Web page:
0
$\begingroup$

Let's say we have some neutral molecule A and its protonated form, A+. The pKa of molecule A is known, but we do not know the pKa of molecule A+. Can the pKa of molecule A+ be determined only knowing the pka of molecule A? For example, is there an expression that relates the pKa values of arginine together? (For reference, arginine's pKa values are are 2, 9, 12.5.)

The context of this question lies in trying to understand how the protonation state of molecule A+ will change in an inhomogeneous environment (for example, a lipid bilayer). The pKa of molecule A+ is estimated to change +2 pK units in the bilayer relative to in aqueous solution. The pKa of molecule A is known to be 7.09, but the pKa of molecule A+ is not known. How can any change in protonation state of molecule A+ be predicted given only this information?

Note that this question is NOT asking the protonation state of a molecule if we know THAT molecule's pKa and if we know how ITS pKa changes (for example, as was asked previously).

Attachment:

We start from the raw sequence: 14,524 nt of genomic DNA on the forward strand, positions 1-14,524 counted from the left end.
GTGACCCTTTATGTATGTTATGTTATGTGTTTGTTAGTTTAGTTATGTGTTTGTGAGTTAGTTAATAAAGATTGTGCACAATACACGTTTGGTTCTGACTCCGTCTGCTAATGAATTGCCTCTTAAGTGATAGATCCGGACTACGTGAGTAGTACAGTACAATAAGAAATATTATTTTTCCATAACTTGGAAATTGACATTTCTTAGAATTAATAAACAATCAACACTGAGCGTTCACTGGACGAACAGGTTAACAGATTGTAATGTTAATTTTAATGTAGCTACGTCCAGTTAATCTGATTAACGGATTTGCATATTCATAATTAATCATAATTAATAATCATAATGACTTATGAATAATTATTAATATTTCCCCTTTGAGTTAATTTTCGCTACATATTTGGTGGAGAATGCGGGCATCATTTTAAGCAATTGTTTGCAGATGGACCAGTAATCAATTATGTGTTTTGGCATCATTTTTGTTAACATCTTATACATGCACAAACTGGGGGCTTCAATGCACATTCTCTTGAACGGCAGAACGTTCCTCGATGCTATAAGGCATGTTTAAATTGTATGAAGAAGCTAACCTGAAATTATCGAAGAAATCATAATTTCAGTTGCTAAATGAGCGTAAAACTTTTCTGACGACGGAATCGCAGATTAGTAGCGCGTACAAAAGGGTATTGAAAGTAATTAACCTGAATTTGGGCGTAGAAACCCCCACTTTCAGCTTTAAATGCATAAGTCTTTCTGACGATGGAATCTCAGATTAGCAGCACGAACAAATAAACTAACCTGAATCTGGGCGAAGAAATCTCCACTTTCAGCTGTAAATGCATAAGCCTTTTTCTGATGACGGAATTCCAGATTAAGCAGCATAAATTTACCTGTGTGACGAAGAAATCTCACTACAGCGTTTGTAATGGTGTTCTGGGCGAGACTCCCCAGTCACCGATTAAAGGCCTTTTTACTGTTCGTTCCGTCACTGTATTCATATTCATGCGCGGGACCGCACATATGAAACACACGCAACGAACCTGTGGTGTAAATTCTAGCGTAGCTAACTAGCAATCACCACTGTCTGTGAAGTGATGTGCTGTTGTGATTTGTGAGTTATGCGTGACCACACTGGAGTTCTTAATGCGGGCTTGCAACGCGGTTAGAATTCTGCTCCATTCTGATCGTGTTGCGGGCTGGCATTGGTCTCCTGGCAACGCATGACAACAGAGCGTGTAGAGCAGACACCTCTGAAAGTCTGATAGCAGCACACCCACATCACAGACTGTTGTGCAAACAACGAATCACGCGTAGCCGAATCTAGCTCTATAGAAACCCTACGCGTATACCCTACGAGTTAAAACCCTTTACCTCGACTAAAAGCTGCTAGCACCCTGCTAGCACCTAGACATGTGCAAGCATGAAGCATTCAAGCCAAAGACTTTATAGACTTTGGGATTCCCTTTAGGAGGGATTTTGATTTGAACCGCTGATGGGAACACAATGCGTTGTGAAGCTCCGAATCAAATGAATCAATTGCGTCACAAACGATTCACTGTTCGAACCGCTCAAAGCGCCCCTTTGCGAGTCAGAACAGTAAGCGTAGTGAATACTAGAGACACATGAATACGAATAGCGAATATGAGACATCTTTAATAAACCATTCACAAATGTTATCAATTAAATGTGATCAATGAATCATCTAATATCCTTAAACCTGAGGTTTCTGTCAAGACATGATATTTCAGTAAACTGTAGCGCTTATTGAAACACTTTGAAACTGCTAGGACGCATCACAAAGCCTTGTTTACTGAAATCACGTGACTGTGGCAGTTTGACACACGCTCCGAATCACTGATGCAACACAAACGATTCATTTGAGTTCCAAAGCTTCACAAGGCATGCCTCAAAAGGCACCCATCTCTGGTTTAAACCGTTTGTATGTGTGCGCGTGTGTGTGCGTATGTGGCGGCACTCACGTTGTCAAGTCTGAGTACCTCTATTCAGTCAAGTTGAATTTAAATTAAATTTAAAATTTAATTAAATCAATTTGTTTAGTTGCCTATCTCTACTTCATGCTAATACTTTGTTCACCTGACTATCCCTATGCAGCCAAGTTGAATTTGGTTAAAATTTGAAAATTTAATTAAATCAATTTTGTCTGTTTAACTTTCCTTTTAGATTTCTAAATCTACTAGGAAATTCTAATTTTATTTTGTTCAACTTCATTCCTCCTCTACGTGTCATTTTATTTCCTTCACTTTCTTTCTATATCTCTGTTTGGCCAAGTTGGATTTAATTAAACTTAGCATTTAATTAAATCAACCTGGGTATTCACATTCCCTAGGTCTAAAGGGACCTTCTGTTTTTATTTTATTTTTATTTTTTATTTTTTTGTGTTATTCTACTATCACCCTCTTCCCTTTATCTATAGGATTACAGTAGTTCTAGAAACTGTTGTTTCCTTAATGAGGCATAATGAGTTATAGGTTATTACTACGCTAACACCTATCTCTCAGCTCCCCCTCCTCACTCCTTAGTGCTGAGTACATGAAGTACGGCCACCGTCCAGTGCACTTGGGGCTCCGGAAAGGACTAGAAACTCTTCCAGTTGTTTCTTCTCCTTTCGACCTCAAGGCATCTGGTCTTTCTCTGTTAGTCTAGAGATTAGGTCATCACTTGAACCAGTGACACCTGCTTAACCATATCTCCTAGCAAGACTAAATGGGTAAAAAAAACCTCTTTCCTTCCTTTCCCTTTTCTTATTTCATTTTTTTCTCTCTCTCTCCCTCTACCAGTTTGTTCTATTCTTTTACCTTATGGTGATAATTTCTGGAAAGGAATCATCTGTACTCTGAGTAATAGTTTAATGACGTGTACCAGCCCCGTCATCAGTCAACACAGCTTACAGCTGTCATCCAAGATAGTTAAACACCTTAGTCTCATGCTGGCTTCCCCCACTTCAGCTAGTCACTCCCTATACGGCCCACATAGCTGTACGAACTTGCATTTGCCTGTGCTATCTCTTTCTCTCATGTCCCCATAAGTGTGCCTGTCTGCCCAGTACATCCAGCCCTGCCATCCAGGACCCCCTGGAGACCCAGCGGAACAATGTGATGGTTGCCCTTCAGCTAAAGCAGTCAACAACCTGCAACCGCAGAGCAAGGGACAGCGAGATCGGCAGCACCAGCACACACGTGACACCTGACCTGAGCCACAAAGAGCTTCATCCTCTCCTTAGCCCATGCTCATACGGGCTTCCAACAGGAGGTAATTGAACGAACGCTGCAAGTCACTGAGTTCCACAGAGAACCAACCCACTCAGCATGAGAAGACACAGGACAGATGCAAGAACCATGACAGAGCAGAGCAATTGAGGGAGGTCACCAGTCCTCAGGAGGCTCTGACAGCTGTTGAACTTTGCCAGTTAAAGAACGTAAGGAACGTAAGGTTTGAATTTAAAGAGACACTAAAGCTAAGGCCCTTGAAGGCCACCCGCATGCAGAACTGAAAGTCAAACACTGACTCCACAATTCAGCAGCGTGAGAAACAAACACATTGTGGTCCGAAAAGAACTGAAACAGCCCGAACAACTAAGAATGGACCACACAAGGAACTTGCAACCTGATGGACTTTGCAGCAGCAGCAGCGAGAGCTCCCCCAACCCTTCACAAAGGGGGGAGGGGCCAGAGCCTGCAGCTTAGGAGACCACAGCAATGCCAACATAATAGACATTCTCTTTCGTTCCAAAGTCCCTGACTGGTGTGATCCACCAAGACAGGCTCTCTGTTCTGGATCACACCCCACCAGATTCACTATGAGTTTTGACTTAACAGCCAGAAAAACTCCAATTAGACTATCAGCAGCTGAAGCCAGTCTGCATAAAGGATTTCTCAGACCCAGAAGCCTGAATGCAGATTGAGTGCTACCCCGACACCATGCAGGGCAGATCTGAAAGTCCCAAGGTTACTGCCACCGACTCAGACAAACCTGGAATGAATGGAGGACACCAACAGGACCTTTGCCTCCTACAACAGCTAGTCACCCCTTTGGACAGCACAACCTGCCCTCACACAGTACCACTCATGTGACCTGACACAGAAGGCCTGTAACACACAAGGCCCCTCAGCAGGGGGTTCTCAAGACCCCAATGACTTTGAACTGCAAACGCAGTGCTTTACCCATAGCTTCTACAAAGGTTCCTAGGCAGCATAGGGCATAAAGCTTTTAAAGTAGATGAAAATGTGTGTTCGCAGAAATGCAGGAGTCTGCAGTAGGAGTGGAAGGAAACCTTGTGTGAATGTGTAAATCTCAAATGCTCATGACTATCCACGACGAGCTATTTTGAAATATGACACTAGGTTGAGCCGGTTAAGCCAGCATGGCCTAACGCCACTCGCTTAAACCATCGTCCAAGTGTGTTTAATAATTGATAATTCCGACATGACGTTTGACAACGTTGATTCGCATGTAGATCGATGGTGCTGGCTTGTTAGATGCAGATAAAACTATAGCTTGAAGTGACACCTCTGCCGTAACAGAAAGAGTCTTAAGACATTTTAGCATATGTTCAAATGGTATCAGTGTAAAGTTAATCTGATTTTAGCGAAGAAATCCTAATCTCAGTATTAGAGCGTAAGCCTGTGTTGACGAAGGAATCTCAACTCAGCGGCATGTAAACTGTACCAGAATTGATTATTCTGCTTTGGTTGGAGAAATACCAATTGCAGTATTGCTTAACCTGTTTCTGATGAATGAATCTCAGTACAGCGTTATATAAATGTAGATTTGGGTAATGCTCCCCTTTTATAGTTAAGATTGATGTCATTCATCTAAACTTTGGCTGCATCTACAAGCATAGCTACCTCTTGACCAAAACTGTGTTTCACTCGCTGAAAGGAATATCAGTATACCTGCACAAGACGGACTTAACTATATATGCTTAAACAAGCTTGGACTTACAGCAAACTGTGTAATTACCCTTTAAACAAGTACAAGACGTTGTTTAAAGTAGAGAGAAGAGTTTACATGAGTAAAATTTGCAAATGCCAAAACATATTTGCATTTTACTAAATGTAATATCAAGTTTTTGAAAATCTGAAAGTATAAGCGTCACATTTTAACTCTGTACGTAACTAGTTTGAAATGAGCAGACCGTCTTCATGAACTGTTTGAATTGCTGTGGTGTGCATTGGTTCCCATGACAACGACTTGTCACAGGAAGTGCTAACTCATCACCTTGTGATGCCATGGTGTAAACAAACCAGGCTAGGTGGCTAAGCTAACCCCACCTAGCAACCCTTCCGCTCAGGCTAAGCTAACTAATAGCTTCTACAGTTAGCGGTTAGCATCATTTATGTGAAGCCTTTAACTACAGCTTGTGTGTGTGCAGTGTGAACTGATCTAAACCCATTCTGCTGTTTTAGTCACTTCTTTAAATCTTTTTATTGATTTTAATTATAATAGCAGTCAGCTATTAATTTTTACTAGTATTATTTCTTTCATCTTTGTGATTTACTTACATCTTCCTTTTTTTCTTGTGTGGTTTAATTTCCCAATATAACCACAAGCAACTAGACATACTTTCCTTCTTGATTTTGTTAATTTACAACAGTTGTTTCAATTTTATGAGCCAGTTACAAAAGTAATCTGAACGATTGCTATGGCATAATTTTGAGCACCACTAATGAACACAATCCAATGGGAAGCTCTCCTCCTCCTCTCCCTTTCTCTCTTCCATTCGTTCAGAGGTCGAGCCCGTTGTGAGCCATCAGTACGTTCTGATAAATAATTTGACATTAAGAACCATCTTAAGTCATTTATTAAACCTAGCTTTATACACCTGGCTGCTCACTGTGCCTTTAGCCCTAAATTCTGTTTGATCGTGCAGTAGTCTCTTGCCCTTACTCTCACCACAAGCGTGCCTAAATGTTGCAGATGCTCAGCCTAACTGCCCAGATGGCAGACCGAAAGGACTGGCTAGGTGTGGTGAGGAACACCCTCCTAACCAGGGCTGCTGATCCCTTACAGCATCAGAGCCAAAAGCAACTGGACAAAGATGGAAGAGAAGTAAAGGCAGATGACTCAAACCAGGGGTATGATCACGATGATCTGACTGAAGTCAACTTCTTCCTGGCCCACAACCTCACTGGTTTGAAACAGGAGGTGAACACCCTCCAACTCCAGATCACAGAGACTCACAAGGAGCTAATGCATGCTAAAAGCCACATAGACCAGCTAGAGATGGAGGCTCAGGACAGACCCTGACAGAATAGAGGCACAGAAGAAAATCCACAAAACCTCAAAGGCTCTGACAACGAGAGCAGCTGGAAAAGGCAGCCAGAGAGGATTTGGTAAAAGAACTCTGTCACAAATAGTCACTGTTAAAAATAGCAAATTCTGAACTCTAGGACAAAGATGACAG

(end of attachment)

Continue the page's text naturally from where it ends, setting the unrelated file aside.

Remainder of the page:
$\endgroup$
  • 1
    $\begingroup$ No, these values are quite independent of each other. $\endgroup$ – Ivan Neretin May 1 at 7:48
  • $\begingroup$ @IvanNeretin, I see. Does that mean the second question also becomes moot? Is there any information that can be drawn from A+ and its predicted change in pKa? $\endgroup$ – halcyon May 1 at 7:57
  • $\begingroup$ Yes, pretty much so. These are independent species. Sure, the pKa of second protonation must be higher than the first (otherwise why would it be second?), but that's all about it. $\endgroup$ – Ivan Neretin May 1 at 11:24
  • $\begingroup$ For clarification: Do you mean A and A+ are at the same position of the molecule (like acetate vs. acetic acid vs H3CCOOH2+ (the 2 oxygens protonated) or the situation at several functional groups within a molecule, like in your arginine example above? $\endgroup$ – imalipusram May 1 at 13:03
  • $\begingroup$ @imalipusram, My molecule has just one expected protonation state, so one position and not like the arginine example. $\endgroup$ – halcyon May 1 at 18:05

Your Answer

By clicking “Post Your Answer”, you agree to our terms of service, privacy policy and cookie policy

Browse other questions tagged or ask your own question.